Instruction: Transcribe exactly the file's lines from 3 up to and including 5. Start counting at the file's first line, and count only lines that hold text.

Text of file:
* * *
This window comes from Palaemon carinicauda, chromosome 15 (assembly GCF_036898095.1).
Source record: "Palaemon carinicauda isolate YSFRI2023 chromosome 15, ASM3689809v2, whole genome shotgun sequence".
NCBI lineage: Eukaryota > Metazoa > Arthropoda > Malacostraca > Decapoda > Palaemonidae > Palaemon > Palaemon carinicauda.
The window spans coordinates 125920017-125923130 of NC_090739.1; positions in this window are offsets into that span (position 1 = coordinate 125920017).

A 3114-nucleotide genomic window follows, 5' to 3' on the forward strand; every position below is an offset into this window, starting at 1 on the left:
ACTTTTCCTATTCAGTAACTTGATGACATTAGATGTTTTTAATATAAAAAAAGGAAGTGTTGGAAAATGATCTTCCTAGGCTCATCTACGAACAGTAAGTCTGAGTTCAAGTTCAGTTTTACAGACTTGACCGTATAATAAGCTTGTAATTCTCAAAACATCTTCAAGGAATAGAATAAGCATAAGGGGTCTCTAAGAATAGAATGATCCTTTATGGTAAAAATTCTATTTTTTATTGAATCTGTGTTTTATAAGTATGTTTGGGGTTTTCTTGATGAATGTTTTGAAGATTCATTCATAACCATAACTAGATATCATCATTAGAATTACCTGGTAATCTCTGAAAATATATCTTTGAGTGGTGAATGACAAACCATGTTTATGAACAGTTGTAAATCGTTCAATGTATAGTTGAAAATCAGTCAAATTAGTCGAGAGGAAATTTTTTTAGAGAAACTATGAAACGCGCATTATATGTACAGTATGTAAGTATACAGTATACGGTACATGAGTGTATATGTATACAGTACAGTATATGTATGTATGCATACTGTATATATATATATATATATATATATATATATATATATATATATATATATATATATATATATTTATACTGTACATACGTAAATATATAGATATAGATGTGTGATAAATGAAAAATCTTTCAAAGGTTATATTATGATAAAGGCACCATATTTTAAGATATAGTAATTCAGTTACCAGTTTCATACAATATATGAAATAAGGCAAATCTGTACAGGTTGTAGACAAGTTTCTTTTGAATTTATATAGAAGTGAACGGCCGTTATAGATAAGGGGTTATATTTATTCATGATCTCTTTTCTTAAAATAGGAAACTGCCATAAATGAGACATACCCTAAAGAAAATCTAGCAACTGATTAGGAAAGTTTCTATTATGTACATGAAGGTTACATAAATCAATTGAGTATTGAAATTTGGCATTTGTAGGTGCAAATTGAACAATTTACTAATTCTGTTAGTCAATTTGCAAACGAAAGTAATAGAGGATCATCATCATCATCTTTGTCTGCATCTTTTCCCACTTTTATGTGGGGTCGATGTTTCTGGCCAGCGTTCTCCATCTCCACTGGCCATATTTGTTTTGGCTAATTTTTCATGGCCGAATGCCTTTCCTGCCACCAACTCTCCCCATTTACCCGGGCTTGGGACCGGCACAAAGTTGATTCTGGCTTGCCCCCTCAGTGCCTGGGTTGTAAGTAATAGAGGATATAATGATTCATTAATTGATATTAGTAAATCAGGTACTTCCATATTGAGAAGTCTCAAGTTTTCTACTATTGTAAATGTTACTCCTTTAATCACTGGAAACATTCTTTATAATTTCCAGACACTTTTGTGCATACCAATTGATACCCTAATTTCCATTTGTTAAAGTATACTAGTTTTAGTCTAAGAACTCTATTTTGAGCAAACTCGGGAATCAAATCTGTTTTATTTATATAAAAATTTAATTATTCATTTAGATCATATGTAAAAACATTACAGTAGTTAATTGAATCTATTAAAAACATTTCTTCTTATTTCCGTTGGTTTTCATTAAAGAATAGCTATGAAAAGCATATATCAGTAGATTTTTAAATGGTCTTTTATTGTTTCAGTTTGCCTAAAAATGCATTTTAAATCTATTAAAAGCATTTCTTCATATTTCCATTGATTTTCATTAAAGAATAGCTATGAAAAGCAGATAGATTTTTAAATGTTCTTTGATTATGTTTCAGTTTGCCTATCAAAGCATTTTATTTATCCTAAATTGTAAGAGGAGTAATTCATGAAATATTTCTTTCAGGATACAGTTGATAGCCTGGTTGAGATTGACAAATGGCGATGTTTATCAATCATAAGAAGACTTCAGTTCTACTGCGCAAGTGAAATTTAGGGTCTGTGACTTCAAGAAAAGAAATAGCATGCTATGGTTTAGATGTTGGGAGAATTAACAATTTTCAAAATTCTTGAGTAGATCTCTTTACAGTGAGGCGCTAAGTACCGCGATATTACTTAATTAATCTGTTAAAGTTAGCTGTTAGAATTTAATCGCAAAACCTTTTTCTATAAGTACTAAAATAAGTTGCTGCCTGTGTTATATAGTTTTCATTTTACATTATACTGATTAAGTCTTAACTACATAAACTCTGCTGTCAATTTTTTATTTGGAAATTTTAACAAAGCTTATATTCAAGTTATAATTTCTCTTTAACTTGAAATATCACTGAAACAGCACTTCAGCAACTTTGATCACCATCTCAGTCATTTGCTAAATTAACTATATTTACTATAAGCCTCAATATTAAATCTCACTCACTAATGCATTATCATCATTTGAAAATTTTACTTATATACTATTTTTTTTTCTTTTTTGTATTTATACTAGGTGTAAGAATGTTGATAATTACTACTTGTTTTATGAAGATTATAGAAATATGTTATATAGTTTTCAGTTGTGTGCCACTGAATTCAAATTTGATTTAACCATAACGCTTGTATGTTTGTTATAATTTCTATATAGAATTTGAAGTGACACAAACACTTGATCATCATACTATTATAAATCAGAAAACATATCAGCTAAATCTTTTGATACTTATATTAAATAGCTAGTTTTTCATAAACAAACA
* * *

NCBI lineage: Eukaryota > Metazoa > Arthropoda > Malacostraca > Decapoda > Palaemonidae > Palaemon > Palaemon carinicauda.
The window spans coordinates 125920017-125923130 of NC_090739.1; positions in this window are offsets into that span (position 1 = coordinate 125920017).

A 3114-nucleotide genomic window follows, 5' to 3' on the forward strand; every position below is an offset into this window, starting at 1 on the left: